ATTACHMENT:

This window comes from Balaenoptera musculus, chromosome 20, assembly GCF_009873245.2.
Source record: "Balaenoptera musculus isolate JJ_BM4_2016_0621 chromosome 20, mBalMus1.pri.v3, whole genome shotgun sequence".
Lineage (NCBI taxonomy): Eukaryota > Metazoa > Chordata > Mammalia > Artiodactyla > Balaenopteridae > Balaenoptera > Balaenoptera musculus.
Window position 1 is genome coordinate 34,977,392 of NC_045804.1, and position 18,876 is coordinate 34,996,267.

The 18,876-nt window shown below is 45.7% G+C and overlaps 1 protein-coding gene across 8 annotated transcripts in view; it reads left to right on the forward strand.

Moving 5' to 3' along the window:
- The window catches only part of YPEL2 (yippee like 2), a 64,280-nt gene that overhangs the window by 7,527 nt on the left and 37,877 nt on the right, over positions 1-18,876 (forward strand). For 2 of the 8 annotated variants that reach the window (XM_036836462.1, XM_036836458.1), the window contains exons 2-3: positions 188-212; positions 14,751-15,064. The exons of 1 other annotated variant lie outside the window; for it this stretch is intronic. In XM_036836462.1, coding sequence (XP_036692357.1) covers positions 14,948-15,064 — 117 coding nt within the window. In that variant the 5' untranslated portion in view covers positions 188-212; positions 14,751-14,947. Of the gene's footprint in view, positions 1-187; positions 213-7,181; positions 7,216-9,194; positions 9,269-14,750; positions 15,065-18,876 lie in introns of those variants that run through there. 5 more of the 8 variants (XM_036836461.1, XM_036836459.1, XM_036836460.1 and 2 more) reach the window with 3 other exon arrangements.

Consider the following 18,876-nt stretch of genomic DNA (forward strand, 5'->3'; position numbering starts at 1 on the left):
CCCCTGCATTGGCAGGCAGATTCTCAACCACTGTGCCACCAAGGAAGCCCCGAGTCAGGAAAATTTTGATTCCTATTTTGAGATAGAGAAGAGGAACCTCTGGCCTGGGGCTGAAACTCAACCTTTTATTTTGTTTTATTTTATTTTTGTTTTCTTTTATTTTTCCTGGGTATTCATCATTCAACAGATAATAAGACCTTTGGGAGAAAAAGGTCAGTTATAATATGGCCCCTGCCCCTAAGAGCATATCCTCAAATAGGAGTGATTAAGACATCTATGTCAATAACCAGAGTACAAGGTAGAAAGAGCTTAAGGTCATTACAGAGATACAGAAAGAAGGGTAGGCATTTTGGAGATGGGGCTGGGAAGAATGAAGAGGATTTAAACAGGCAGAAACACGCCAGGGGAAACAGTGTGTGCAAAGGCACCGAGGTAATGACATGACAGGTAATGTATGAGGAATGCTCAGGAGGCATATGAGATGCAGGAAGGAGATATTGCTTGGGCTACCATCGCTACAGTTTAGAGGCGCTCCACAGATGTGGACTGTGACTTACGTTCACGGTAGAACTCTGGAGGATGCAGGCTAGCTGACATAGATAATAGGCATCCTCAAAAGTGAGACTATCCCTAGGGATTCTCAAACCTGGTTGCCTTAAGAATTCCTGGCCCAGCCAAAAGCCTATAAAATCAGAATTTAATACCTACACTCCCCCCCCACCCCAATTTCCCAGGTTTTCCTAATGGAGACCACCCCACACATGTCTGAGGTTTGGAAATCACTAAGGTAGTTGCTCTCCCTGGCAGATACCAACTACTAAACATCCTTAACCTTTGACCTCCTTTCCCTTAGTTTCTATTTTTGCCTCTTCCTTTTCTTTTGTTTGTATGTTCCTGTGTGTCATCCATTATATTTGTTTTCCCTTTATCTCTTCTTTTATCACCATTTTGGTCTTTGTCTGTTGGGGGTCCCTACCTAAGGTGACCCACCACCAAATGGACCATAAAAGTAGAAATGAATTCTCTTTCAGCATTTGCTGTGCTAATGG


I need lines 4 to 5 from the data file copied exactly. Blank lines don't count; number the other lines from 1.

Window position 1 is genome coordinate 34,977,392 of NC_045804.1, and position 18,876 is coordinate 34,996,267.

The 18,876-nt window shown below is 45.7% G+C and overlaps 1 protein-coding gene across 8 annotated transcripts in view; it reads left to right on the forward strand.